Thursday, March 31, 2011

Ugandan protesters in support of Libyan President Moammar Gadhafi

Ugandan protesters shout slogans in support of Libyan President Moammar Gadhafi as they display banners with his image, at the Pan African Freedom Square in Uganda capital Kampala, Tuesday March 29, 2011.

 

A woman shouts slogans in support of Libyan President Moammar Gadhafi as she carries his photo, at the Pan African Freedom Square, in Uganda capital Kampala Tuesday March 29, 2011. Police in Uganda say they stopped supporters of Libyan leader Moammar Gadhafi from marching toward and possibly attacking U.S. and other embassies in Kampala. A group of several hundred Africans from countries like Kenya, Somalia, and Tanzania held an anti-U.S. rally where they held signs like "Down with America" and "Down with Obama." (AP Photo/Stephen Wandera)

 

 

 

A man holding a placard shouts slogans in support of Libyan President Moammar Gadhafi, at the Pan African Freedom Square, in Uganda capital Kampala Tuesday March 29, 2011. Police in Uganda say they stopped supporters of Libyan leader Moammar Gadhafi from marching toward and possibly attacking U.S. and other embassies in Kampala. A group of several hundred Africans from countries like Kenya, Somalia, and Tanzania held an anti-U.S. rally where they held signs like "Down with America" and "Down with Obama." (AP Photo/Stephen Wandera)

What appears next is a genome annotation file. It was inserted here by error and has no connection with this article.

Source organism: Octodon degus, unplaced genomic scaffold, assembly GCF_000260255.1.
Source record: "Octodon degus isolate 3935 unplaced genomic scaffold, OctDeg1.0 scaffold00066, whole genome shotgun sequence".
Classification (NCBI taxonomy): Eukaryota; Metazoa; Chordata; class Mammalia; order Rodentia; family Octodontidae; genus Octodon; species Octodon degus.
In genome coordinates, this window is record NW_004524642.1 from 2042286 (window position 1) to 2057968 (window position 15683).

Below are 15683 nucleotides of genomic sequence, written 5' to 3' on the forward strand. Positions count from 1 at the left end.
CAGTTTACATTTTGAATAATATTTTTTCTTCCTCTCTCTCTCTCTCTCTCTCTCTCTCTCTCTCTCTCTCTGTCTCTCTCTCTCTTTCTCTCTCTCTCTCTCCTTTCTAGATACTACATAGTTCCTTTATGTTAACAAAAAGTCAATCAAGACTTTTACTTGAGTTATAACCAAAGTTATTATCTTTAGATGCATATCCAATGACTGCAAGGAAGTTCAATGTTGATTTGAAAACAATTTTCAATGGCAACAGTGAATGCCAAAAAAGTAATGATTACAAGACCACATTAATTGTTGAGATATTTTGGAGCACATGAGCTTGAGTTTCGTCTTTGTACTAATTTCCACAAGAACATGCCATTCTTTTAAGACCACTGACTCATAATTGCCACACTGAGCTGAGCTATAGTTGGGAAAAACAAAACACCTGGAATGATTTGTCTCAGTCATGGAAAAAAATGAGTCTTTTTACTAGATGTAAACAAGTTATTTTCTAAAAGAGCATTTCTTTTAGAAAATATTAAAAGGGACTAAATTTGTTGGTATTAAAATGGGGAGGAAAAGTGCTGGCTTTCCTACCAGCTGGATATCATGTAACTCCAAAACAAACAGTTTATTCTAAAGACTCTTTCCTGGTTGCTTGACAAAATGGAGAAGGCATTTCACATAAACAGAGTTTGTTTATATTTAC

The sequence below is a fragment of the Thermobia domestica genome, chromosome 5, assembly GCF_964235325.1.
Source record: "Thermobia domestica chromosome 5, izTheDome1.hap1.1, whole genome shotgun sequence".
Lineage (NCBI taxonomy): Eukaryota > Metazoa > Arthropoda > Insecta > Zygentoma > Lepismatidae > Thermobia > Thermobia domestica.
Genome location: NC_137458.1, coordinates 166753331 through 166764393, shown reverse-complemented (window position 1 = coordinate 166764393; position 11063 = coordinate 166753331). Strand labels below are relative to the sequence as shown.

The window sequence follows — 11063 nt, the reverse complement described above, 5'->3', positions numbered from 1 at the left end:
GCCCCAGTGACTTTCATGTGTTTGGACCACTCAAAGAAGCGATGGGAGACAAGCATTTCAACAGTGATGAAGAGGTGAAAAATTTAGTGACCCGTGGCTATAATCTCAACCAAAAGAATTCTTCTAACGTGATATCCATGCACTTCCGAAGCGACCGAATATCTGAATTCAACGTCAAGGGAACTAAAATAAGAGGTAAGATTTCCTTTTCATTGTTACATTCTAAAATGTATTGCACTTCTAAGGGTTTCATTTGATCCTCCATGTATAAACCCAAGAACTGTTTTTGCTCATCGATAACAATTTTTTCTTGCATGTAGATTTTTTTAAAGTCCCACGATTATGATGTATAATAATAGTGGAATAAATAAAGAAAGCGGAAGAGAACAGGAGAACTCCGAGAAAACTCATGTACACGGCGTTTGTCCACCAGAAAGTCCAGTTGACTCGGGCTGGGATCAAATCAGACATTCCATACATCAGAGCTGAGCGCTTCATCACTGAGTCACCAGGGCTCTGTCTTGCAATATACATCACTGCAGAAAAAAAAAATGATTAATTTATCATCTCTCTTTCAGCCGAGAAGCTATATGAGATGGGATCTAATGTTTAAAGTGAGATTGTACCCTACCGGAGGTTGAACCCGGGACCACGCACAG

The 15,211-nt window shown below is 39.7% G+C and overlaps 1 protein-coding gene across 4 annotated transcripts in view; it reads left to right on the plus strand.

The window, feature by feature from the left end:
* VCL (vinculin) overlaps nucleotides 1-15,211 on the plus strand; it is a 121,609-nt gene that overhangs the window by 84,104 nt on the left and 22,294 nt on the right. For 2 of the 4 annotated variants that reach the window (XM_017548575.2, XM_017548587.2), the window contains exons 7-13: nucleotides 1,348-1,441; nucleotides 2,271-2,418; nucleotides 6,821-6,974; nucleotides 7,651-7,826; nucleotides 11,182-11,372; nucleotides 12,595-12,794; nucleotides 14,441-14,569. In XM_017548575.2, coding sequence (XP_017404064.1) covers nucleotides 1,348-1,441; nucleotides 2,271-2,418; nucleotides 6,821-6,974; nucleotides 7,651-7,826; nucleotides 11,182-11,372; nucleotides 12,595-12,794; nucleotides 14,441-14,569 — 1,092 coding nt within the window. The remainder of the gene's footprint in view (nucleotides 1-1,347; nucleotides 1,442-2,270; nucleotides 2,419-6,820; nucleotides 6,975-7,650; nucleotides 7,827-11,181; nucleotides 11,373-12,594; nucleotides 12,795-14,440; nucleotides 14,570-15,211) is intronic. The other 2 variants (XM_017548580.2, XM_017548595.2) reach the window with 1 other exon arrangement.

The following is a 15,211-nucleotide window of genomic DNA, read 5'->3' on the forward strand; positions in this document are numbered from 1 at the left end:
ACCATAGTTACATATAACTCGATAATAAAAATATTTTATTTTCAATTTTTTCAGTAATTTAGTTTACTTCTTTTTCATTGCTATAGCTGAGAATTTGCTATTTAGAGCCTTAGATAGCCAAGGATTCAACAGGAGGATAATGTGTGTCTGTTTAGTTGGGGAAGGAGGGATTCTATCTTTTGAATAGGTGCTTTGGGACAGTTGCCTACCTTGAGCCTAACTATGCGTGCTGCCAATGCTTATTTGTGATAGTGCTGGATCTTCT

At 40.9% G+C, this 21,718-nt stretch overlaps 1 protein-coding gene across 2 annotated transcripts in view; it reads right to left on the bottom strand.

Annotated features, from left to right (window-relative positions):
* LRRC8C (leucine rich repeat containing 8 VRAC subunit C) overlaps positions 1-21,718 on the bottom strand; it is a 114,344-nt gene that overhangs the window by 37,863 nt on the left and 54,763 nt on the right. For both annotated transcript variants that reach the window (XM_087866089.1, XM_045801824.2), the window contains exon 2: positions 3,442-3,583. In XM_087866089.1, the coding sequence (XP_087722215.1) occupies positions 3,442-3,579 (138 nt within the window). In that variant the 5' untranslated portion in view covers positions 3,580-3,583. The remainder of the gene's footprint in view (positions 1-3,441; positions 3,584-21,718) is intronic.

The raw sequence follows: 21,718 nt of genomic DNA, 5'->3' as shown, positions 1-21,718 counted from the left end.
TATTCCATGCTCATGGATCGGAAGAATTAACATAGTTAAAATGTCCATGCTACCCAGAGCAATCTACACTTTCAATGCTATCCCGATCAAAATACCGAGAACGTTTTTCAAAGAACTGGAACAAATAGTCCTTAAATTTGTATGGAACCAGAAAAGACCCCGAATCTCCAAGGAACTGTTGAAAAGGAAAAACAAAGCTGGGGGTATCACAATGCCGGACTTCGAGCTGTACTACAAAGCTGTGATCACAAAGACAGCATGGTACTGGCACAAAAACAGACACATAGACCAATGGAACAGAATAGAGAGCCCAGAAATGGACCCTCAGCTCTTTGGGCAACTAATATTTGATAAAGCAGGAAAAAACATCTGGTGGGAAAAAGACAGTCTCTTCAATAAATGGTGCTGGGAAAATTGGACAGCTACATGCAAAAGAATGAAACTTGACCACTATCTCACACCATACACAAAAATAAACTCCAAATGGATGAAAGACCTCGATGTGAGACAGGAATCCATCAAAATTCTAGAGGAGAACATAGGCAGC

Republic of Angola: The History – All about

History

The area was inhabited in prehistoric times, as attested by remains found in Luanda, Congo and the Namibe desert, but it was only thousands of years later, at the beginning of recorded history that more developed peoples arrived.

The first to settle were the Bushmen, great hunters, similar to pygmies in stature and with light brown skin. At the beginning of the sixth century AD, more advanced peoples with black skin, already in possession of metal-working technology, began one of the greatest migrations in history. They were the Bantu, and they came from the north, probably from somewhere near the present day Republic of Cameroon. When they reached what is now Angola they encountered the Bushmen and other groups considerably less advanced than themselves, who they easily dominated with their superior knowledge of metal-working, ceramic and agriculture. The establishment of the Bantu took many centuries and gave rise to various groupings who took on different ethnic characteristics, some of which persist to this day. The first large political entity in the area, known to history as the Kingdom of Congo, appeared in the thirteenth century and stretched from Gabon in the north to the river Kwanza in the south, and from the Atlantic in the west to the river Cuango in the east.

Their wealth came mainly from agriculture. Power was in the hands of the Mani, aristocrats who occupied key positions in the kingdom and who answered only to the all-powerful King of the Congo. Mbanza was the name given to a territorial unit administered and ruled by a Mani; Mbanza Congo, the capital, had a population of over fifty thousand in the sixteenth century.

The Kingdom of Congo was divided into six provinces and included some dependent kingdoms, such as Ndongo to the south. Trade was the main activity, based on highly productive agriculture and increasing exploitation of mineral wealth. In 1482, Portuguese caravels commanded by Diogo Cão arrived in the Congo. Other expeditions followed, and close relations were soon established between the two states. The Portuguese brought firearms and an interesting religion; in return, the King of the Congo could offer slaves, ivory, and minerals.